Texas team develops “smallest, lightest, flattest” lens-free microscope
Microscopes have existed for over 350 years but the latest development would not be recognisable to the pioneers of studying the smallest scales. A team from Rice University in Houston, Texas, which has been specialising in lens-free optics, has made an important advance in freeing microscopes from their defining component. Their primary targets are medical uses.
The team, led by Richard Baraniuk, has made a microscope mounted on a microchip small enough to sit in a fingertip, and yet capable of micron resolution. It gets past a limitation that has dogged microscopy for years: a trade-off where arrays of lenses can either gather less light from a large field of view or more light from a much smaller field.
The Rice team, which works across labs led by Baraniuk, Ashok Veeraraghavan and Jacob Robinson, had previously developed a lens-free completely flat camera, which they named FlatCam. Developing this work with the hope of turning into a high resolution neural interface that could be implanted between brain and skull, they realised that it could have more potential as a flat microscope, which with the same nominative flair, they have named FlatScope.
FlatScope is a fluorescent microscope, which is a type of instrument increasingly used in biology. They pick up fluorescent signals from particles inserted into cells and tissues that are illuminated with specific wavelengths of light. This allows researchers to track biological agents within living tissues at very small resolutions. The microscopes, however, are not small. Dependent on the size of their lenses, very high resolution microscopes are large and heavy, which limits their use.
The Rice team is instead looking at applications of electronic optics. Like digital cameras, they are using arrays of light-sensitive chips called Charge-Coupled Devices (CCDs). These arrays can be as large or small as required, with the size equating to the device’s field of view.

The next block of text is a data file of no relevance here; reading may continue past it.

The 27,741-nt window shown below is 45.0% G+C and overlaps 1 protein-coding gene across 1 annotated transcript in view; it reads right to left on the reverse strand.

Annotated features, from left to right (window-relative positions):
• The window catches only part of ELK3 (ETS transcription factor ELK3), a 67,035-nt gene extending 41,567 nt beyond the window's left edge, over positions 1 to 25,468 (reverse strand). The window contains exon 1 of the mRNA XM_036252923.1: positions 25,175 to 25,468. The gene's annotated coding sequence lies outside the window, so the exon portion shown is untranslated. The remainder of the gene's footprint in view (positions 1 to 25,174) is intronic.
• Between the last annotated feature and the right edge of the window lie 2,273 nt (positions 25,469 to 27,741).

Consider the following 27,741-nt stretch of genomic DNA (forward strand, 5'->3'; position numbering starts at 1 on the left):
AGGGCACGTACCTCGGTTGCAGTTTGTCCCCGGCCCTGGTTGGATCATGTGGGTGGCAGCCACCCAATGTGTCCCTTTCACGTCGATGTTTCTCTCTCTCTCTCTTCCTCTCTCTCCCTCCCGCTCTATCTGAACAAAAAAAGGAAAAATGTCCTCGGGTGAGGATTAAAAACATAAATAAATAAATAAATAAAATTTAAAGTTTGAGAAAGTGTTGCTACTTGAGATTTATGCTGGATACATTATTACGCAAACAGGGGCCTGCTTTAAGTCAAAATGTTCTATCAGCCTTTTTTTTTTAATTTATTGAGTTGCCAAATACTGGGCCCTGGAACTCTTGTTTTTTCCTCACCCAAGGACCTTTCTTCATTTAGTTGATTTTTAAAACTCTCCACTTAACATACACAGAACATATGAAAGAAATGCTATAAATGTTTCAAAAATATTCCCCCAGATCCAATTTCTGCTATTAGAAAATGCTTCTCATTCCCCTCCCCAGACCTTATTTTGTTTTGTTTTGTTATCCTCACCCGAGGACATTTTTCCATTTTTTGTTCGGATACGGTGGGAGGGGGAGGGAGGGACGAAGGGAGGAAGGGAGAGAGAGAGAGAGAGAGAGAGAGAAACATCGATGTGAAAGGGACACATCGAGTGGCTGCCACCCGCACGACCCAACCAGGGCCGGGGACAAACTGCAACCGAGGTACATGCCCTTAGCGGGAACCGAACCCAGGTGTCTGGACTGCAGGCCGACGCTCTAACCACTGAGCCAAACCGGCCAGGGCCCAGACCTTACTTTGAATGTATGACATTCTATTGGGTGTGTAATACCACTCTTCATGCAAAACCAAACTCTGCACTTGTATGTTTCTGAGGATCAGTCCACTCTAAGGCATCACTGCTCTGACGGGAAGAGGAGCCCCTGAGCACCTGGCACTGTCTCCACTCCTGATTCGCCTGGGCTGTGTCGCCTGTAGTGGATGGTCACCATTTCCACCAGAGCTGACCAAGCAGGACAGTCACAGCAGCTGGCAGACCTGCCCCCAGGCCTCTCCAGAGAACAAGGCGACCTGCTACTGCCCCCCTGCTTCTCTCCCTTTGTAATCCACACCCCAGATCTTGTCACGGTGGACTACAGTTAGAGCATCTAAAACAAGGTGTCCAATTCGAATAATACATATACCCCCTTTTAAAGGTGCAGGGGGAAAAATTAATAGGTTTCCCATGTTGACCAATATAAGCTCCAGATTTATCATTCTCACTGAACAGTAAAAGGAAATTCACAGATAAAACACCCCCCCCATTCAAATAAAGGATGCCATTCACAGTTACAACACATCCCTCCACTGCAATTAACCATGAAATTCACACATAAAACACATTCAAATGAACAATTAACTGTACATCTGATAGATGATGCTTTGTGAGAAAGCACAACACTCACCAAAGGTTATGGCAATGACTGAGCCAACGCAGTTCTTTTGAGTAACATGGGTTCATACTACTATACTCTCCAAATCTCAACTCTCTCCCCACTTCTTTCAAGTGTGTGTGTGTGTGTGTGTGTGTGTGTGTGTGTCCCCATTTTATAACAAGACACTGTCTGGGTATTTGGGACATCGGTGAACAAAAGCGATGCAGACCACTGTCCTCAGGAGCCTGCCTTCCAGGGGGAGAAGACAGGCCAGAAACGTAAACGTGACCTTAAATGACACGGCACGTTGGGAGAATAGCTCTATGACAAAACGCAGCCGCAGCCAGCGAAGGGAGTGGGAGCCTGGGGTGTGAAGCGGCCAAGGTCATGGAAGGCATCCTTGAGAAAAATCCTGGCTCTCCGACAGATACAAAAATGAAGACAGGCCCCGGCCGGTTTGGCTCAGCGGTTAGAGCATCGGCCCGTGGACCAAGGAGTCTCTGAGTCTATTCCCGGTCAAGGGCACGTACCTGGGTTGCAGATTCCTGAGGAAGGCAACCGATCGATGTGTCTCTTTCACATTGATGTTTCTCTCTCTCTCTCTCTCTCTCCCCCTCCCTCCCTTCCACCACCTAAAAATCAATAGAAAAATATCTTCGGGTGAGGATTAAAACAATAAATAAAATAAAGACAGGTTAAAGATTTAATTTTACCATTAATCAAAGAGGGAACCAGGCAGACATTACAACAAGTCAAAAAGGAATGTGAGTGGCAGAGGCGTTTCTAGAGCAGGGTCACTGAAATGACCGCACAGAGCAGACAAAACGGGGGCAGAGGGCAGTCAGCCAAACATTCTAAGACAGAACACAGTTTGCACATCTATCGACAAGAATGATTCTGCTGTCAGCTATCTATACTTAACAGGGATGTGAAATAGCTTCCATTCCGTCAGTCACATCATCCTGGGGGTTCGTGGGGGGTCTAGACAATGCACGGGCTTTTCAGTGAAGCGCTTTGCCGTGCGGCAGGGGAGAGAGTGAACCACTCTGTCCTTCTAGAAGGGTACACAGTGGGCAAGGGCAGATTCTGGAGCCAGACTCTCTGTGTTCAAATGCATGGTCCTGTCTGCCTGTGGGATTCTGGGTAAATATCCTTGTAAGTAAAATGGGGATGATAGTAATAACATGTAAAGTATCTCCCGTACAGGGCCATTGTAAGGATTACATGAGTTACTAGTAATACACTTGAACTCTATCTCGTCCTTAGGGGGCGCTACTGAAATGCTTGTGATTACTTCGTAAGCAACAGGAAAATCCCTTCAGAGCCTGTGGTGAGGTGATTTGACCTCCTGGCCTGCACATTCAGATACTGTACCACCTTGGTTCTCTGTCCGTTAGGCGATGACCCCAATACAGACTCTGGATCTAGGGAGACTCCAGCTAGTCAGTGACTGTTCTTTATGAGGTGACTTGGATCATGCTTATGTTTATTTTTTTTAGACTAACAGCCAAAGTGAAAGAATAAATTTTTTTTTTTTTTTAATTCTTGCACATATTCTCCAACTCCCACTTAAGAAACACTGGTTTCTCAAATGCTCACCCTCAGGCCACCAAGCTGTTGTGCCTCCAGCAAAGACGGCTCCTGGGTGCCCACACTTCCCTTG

Both FlatCam and FlatScope borrow a feature from the most basic type of lens free camera: the pinhole camera. Instead of a pinhole, they use a customised amplitude mask to focus light onto the CCD. This mask, which sits just in front of the CCD, is a grid of differently sized clear and opaque squares, somewhat resembling a two-dimensional QR code. Light that passes through the clear squares and hits the CCD becomes data that can then be interpreted by a computer algorithm. This algorithm can focus on any part of the data that the CCD captures and produce images of objects of micron scale anywhere in the field.
It is this resolution that is the difference between that can FlatCam and FlatScope, and producing this resolution required redesigning the aptitude mask to reduce the amount of light that reaches the sensor. Placed only a few hundred micrometres from the CCD, it allows only a very small fraction of the light through. This reduces the amount of data that the algorithm has to process.
“In the case of a megapixel camera, that computational problem requires a matrix of a million times a million elements,” said Robinson. “It’s an incredibly big matrix. But because we break it down through this pattern of rows and columns, our matrix is just one million elements.”
This reduces the amount of data for each image from 6TB down to 21MB, which means the processing times for the images are short. In an open access paper in the journal Science Advances, the team claims that FlatScope can capture 30 frames of 3D data per second.
As well as being compact, FlatScope has the potential to be very cheap. “One of the big advantages of this technology compared with traditional cameras is that because we don’t need lenses, we don’t need post-fabrication assembly,” said Veeraraghavan. “We can imagine this rolling off a fabrication line.”
This would make the device available for applications such as swallowable endoscopes or palm-sized microscopes that could be used by doctors in in disaster or conflict zones. Although the current version of FlatScope is a fluorescence microscope, the technology could also be used for bright-field, dark-field or reflected light microscopy, the team claims.